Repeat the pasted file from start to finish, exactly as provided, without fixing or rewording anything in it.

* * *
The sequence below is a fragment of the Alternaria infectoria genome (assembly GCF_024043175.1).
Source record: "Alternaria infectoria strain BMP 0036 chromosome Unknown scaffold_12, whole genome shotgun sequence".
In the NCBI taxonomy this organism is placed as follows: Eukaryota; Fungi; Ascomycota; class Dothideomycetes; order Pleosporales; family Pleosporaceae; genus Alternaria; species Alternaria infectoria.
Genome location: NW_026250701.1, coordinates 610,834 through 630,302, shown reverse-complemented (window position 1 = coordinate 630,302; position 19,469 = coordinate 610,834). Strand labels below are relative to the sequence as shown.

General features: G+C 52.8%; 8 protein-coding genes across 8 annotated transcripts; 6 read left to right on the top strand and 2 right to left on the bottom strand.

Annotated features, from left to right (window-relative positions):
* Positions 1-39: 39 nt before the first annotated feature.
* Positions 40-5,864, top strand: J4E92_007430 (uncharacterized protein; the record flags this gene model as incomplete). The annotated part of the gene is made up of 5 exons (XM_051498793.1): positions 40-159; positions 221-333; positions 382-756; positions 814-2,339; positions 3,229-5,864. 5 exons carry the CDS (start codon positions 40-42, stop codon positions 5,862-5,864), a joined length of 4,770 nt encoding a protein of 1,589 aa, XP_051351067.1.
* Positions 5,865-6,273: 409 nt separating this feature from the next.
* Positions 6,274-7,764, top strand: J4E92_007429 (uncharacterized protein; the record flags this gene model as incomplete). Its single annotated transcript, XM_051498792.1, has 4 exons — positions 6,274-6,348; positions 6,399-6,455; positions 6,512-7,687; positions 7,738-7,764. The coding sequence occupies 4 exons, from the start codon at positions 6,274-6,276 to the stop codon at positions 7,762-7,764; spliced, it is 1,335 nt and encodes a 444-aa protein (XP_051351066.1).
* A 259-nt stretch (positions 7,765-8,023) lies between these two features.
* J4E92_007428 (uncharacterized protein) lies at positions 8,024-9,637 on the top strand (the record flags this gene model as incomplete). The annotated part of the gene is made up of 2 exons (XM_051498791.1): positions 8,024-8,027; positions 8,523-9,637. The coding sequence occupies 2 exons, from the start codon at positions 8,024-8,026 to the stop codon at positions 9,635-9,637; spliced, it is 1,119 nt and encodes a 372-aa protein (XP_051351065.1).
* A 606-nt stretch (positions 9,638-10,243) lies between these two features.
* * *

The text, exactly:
The sequence below is a fragment of the Alternaria infectoria genome (assembly GCF_024043175.1).
Source record: "Alternaria infectoria strain BMP 0036 chromosome Unknown scaffold_12, whole genome shotgun sequence".
In the NCBI taxonomy this organism is placed as follows: Eukaryota; Fungi; Ascomycota; class Dothideomycetes; order Pleosporales; family Pleosporaceae; genus Alternaria; species Alternaria infectoria.
Genome location: NW_026250701.1, coordinates 610,834 through 630,302, shown reverse-complemented (window position 1 = coordinate 630,302; position 19,469 = coordinate 610,834). Strand labels below are relative to the sequence as shown.

General features: G+C 52.8%; 8 protein-coding genes across 8 annotated transcripts; 6 read left to right on the top strand and 2 right to left on the bottom strand.

Annotated features, from left to right (window-relative positions):
* Positions 1-39: 39 nt before the first annotated feature.
* Positions 40-5,864, top strand: J4E92_007430 (uncharacterized protein; the record flags this gene model as incomplete). The annotated part of the gene is made up of 5 exons (XM_051498793.1): positions 40-159; positions 221-333; positions 382-756; positions 814-2,339; positions 3,229-5,864. 5 exons carry the CDS (start codon positions 40-42, stop codon positions 5,862-5,864), a joined length of 4,770 nt encoding a protein of 1,589 aa, XP_051351067.1.
* Positions 5,865-6,273: 409 nt separating this feature from the next.
* Positions 6,274-7,764, top strand: J4E92_007429 (uncharacterized protein; the record flags this gene model as incomplete). Its single annotated transcript, XM_051498792.1, has 4 exons — positions 6,274-6,348; positions 6,399-6,455; positions 6,512-7,687; positions 7,738-7,764. The coding sequence occupies 4 exons, from the start codon at positions 6,274-6,276 to the stop codon at positions 7,762-7,764; spliced, it is 1,335 nt and encodes a 444-aa protein (XP_051351066.1).
* A 259-nt stretch (positions 7,765-8,023) lies between these two features.
* J4E92_007428 (uncharacterized protein) lies at positions 8,024-9,637 on the top strand (the record flags this gene model as incomplete). The annotated part of the gene is made up of 2 exons (XM_051498791.1): positions 8,024-8,027; positions 8,523-9,637. The coding sequence occupies 2 exons, from the start codon at positions 8,024-8,026 to the stop codon at positions 9,635-9,637; spliced, it is 1,119 nt and encodes a 372-aa protein (XP_051351065.1).
* A 606-nt stretch (positions 9,638-10,243) lies between these two features.